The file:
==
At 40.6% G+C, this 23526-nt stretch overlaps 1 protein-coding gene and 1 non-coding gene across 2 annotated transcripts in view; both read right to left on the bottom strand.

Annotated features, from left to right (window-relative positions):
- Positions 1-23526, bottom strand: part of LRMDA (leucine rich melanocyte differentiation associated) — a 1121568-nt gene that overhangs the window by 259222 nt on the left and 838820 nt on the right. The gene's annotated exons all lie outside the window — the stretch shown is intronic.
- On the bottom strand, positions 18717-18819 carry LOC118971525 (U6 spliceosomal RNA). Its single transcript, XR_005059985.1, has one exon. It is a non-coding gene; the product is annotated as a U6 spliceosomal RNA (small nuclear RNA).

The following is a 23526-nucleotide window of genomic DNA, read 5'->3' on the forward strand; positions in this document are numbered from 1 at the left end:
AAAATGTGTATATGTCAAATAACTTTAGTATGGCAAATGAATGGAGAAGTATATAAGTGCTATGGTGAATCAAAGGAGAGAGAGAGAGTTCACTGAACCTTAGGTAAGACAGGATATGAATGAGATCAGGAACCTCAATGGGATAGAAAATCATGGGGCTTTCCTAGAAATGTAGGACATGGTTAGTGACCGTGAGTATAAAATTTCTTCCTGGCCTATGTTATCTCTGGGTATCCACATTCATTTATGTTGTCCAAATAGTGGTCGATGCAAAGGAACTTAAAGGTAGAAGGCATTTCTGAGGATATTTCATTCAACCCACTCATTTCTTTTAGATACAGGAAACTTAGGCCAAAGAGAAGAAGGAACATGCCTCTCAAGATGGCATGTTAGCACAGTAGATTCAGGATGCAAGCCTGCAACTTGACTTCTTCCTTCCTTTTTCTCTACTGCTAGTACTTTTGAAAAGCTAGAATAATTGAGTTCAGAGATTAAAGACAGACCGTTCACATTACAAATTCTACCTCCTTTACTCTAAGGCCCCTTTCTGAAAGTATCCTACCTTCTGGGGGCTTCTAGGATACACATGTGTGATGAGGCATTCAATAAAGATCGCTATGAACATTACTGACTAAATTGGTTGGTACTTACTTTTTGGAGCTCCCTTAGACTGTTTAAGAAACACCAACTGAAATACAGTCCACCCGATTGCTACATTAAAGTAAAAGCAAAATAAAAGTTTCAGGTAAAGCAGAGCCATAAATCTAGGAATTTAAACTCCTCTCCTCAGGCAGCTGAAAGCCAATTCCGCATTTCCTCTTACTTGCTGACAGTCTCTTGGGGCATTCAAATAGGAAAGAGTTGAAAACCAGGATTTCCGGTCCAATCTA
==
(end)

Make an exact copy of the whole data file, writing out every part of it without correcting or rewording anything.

At 40.6% G+C, this 23526-nt stretch overlaps 1 protein-coding gene and 1 non-coding gene across 2 annotated transcripts in view; both read right to left on the bottom strand.

Annotated features, from left to right (window-relative positions):
- Positions 1-23526, bottom strand: part of LRMDA (leucine rich melanocyte differentiation associated) — a 1121568-nt gene that overhangs the window by 259222 nt on the left and 838820 nt on the right. The gene's annotated exons all lie outside the window — the stretch shown is intronic.
- On the bottom strand, positions 18717-18819 carry LOC118971525 (U6 spliceosomal RNA). Its single transcript, XR_005059985.1, has one exon. It is a non-coding gene; the product is annotated as a U6 spliceosomal RNA (small nuclear RNA).

The following is a 23526-nucleotide window of genomic DNA, read 5'->3' on the forward strand; positions in this document are numbered from 1 at the left end:
AAAATGTGTATATGTCAAATAACTTTAGTATGGCAAATGAATGGAGAAGTATATAAGTGCTATGGTGAATCAAAGGAGAGAGAGAGAGTTCACTGAACCTTAGGTAAGACAGGATATGAATGAGATCAGGAACCTCAATGGGATAGAAAATCATGGGGCTTTCCTAGAAATGTAGGACATGGTTAGTGACCGTGAGTATAAAATTTCTTCCTGGCCTATGTTATCTCTGGGTATCCACATTCATTTATGTTGTCCAAATAGTGGTCGATGCAAAGGAACTTAAAGGTAGAAGGCATTTCTGAGGATATTTCATTCAACCCACTCATTTCTTTTAGATACAGGAAACTTAGGCCAAAGAGAAGAAGGAACATGCCTCTCAAGATGGCATGTTAGCACAGTAGATTCAGGATGCAAGCCTGCAACTTGACTTCTTCCTTCCTTTTTCTCTACTGCTAGTACTTTTGAAAAGCTAGAATAATTGAGTTCAGAGATTAAAGACAGACCGTTCACATTACAAATTCTACCTCCTTTACTCTAAGGCCCCTTTCTGAAAGTATCCTACCTTCTGGGGGCTTCTAGGATACACATGTGTGATGAGGCATTCAATAAAGATCGCTATGAACATTACTGACTAAATTGGTTGGTACTTACTTTTTGGAGCTCCCTTAGACTGTTTAAGAAACACCAACTGAAATACAGTCCACCCGATTGCTACATTAAAGTAAAAGCAAAATAAAAGTTTCAGGTAAAGCAGAGCCATAAATCTAGGAATTTAAACTCCTCTCCTCAGGCAGCTGAAAGCCAATTCCGCATTTCCTCTTACTTGCTGACAGTCTCTTGGGGCATTCAAATAGGAAAGAGTTGAAAACCAGGATTTCCGGTCCAATCTA